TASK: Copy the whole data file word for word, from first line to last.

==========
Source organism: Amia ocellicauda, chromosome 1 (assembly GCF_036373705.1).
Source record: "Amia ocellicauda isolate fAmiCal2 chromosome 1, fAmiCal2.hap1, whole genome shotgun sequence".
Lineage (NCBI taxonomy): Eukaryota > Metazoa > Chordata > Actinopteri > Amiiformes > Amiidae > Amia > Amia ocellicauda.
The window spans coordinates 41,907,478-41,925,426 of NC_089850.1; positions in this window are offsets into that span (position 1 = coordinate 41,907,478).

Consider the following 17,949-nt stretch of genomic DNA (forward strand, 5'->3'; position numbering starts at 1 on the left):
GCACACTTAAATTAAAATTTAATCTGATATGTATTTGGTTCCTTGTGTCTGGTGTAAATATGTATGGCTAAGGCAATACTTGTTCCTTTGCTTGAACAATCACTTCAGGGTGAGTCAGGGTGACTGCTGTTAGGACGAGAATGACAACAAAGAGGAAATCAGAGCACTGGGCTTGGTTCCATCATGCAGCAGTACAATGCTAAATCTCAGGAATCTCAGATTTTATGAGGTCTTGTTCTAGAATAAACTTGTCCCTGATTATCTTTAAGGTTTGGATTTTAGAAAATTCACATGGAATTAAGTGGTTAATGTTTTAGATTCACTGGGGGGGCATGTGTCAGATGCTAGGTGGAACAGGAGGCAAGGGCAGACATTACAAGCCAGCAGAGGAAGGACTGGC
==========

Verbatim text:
Source organism: Amia ocellicauda, chromosome 1 (assembly GCF_036373705.1).
Source record: "Amia ocellicauda isolate fAmiCal2 chromosome 1, fAmiCal2.hap1, whole genome shotgun sequence".
Lineage (NCBI taxonomy): Eukaryota > Metazoa > Chordata > Actinopteri > Amiiformes > Amiidae > Amia > Amia ocellicauda.
The window spans coordinates 41,907,478-41,925,426 of NC_089850.1; positions in this window are offsets into that span (position 1 = coordinate 41,907,478).

Consider the following 17,949-nt stretch of genomic DNA (forward strand, 5'->3'; position numbering starts at 1 on the left):
GCACACTTAAATTAAAATTTAATCTGATATGTATTTGGTTCCTTGTGTCTGGTGTAAATATGTATGGCTAAGGCAATACTTGTTCCTTTGCTTGAACAATCACTTCAGGGTGAGTCAGGGTGACTGCTGTTAGGACGAGAATGACAACAAAGAGGAAATCAGAGCACTGGGCTTGGTTCCATCATGCAGCAGTACAATGCTAAATCTCAGGAATCTCAGATTTTATGAGGTCTTGTTCTAGAATAAACTTGTCCCTGATTATCTTTAAGGTTTGGATTTTAGAAAATTCACATGGAATTAAGTGGTTAATGTTTTAGATTCACTGGGGGGGCATGTGTCAGATGCTAGGTGGAACAGGAGGCAAGGGCAGACATTACAAGCCAGCAGAGGAAGGACTGGC